Japan is a country that is known for rewarding its employees for the hard work and commitment which they have put in. Besides providing allowances for their employees, the employees are also entitled to various leave. This is to ensure that the employees are treated fairly and take rest when necessary to prevent burnout from working intensively.

If you are looking to start a business in Japan or starting a career in Japan, here are some important information you should have a basic knowledge of.

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Statutory leaves in Japan

In Japan, all companies must follow and obliged to provide statutory leaves. This means that employers who do not provide such statutory leaves can be sued by their employees. Below are some of the statutory leave:

Annual Paid leave

In Japan, annual paid leave is called “Nenkyu” or “Yukyu”. Regardless of the company size or revenue, all companies are obliged to incorporate this system in the workplace.

All permanent and contract employees are entitled to 10 days of paid leave per year. To be eligible for this leave, the employees have to work for the company for at least 6 consecutive months. This leave can be taken separately or consecutively depending on the company’s current situation if they would require more manpower to work on that day. For the annual paid leave system, the longer the employee work for the company, the more days of annual paid leave they will be entitled to.

Besides, part-time workers can also be entitled to annual paid leave however it also depends on the number of days they worked.

Maternity leave

Female employees who are experiencing pregnancy and childbirth are qualified for maternity leave. It is the responsibility of the employee to request this leave before the expected date of delivery of the childbirth which is 6 weeks before the expected due date. The salary of the female employee will be compensated by the government in Japan. Moreover, employers are not allowed to request the female employee to work for this period.

During the maternity leave, the female employee salary will be fully provided by the University of Tokyo. Regarding the tax or insurance, it will not be applicable in this situation as the employee does not have income.

Child Care leave

Child care leave applies to both male and female employees. Under the Medical Leave Act, employees are allowed to take leave for their child up to 1 year old.  To be eligible for Child Care Leave, the employees need to work at least 1 year in the company. This leave can be split between both the father and mother if they both qualify.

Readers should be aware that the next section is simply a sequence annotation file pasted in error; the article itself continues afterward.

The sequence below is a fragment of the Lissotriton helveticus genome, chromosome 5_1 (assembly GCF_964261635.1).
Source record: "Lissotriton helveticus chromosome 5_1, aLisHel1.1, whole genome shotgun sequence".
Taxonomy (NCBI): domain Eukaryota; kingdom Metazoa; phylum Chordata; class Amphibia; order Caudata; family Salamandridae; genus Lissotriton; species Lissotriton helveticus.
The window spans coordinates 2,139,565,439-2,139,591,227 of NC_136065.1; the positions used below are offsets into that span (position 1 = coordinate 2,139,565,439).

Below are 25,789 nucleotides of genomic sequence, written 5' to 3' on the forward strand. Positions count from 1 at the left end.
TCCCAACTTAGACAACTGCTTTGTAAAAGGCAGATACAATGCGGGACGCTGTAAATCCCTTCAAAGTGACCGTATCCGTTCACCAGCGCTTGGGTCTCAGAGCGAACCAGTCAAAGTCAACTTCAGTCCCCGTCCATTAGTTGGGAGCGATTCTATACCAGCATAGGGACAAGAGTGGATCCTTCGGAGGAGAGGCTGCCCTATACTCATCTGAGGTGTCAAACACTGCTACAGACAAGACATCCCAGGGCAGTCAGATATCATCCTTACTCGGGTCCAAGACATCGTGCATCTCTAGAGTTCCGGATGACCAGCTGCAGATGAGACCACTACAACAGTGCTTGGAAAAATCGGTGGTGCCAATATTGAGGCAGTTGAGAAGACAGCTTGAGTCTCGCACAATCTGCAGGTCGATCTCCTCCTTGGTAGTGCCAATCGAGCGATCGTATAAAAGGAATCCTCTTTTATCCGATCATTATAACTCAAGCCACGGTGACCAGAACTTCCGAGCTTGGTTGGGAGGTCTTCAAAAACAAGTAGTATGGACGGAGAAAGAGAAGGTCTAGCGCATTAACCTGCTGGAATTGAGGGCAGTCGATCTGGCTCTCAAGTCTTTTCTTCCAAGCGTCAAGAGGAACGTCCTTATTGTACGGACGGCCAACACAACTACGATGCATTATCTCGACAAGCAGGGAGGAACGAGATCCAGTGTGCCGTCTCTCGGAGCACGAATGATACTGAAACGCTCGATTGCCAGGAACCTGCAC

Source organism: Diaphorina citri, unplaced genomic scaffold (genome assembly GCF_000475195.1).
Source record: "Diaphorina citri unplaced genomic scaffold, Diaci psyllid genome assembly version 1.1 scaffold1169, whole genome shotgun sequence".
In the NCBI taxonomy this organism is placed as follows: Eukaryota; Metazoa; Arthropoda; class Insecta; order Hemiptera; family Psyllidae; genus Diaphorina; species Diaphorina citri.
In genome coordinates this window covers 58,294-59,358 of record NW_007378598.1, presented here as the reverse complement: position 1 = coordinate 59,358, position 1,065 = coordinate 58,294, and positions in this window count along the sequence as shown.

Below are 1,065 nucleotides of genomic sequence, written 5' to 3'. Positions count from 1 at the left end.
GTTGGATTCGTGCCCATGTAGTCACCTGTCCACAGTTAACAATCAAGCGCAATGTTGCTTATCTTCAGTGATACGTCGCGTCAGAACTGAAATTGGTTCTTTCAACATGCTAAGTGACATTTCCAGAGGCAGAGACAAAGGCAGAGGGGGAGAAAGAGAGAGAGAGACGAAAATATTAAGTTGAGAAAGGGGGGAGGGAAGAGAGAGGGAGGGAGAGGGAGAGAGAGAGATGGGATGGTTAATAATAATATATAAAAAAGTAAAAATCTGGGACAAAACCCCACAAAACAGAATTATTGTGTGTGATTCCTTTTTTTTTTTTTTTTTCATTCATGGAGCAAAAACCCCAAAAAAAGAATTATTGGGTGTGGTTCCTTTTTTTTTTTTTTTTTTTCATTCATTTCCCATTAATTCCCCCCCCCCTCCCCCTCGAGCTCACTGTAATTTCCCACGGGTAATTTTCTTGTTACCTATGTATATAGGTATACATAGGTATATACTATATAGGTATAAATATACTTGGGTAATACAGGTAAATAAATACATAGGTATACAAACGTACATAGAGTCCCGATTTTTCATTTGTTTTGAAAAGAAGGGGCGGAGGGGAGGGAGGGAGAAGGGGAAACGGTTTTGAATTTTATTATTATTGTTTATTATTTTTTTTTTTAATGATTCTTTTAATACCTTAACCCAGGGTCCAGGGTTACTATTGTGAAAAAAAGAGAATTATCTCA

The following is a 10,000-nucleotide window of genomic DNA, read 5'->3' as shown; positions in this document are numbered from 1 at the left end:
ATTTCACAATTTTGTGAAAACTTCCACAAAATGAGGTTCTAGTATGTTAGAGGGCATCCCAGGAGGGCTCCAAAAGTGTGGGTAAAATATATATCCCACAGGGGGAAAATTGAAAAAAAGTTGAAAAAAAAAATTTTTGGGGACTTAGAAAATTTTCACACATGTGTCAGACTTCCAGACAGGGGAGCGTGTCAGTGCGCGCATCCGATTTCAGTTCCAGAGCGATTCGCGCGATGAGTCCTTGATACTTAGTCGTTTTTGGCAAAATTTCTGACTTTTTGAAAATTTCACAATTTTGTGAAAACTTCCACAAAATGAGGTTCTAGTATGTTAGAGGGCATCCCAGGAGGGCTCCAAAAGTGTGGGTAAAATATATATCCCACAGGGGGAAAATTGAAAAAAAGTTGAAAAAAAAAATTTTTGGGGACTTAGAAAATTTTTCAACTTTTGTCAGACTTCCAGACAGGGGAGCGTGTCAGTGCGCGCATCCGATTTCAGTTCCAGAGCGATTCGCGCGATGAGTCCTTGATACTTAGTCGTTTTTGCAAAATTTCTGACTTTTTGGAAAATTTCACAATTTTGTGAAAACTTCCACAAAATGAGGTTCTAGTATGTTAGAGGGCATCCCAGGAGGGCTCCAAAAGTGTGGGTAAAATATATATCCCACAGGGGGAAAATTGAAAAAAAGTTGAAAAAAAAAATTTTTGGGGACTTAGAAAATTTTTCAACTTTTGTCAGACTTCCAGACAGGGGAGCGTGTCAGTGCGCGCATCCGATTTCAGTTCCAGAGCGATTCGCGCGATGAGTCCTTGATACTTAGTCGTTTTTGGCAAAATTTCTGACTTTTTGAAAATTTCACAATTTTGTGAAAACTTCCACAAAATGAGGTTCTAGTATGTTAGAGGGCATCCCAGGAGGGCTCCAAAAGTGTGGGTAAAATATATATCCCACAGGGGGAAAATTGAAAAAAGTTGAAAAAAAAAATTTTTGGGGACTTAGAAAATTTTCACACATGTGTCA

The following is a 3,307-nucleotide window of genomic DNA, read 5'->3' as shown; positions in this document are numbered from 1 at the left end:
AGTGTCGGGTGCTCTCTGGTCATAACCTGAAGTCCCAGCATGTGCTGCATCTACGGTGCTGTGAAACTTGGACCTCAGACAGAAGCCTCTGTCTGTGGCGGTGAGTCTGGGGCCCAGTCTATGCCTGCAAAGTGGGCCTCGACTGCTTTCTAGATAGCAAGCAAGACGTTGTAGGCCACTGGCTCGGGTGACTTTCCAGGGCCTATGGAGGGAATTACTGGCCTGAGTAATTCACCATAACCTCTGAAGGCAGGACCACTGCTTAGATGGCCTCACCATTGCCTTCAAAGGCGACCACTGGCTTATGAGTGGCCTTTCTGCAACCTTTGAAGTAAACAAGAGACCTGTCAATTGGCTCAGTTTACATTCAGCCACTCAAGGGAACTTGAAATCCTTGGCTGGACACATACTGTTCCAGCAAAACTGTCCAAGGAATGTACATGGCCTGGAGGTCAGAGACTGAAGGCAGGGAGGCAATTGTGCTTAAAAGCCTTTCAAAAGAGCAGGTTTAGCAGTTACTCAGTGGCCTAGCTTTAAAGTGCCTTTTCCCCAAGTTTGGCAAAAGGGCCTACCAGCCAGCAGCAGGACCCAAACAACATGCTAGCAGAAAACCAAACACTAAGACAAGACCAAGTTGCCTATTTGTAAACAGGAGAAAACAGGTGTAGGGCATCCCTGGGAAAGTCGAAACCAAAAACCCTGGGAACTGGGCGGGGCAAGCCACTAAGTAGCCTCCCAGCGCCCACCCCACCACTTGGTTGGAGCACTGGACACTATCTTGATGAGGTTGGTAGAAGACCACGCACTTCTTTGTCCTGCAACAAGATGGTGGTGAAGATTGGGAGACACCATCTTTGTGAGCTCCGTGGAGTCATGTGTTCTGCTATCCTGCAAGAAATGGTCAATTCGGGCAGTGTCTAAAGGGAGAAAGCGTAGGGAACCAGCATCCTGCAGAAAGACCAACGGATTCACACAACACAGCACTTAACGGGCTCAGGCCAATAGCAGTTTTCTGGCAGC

Moreover, the compensation is covered by the labour insurance and the company may have to contribute some amount during this period. The employer is also responsible to submit the relevant documents to Hello Work.

Nursing care Leave

Employees with family members will be eligible for this leave. The purpose of this leave is to allow the employees to have an adequate amount of time to take care of their family members. The employee is allowed to have 5 days of leave per year however employees with more than two family members in need of care be entitled to up to 10 days of leave.

Menstrual leave

Menstrual leave in Japan has been around for more than 70 years. The purpose of this leave grants the rights for female employees who are experiencing or struggling with extreme menstrual pains to rest when necessary. The female employees need to inform the company if they are taking menstrual leave on that day.

Non-statutory leaves in Japan

On the other hand, there is also non-statutory leaves in Japan. In this case, it is not mandatory and it depends on the company to provide these types of leave for their employees. 

Below are some of the non-statutory leave:

Heartbreak leave

Recently, Japan announced that employees who are heartbroken can be granted for heartbreak leave under the new labour law in Japan. This heartbreak leave is meant for employees who recently suffered from heartbreak. The intend of heartbreak leave is to ensure employees are emotionally and physically stable to continue with current work activities.

Bereavement Leave

Under Japan’s labour law, full-time employees are granted several numbers of days for bereavement leave though it depends on the employee’s relationship with the deceased.

Employees can be entitled to up to 5 days of bereavement leave. In the case where an employee finds that the number of leaves is not sufficient, they can utilise their annual leave in addition to the current bereavement leave.

Marriage leave

In Japan, some companies will provide marriage leave for their employees who are getting married. The number of marriage leave depends on the agreement between the company and the employer.

There are also some conditions to be eligible for paid marriage leave. The marriage leave must be taken by the employee within 6 months of registration whereas if the employee resigned within the 6 months it will be unpaid marriage leave.


To sum up, employees working in Japan are entitled to various leave in which overseas companies do not provide. There are statutory and non-statutory leave that the Japanese companies have to offer. If you are planning to start your career or even starting a business in Japan, these are some of the leave entitlements provided to you when you work in Japan.

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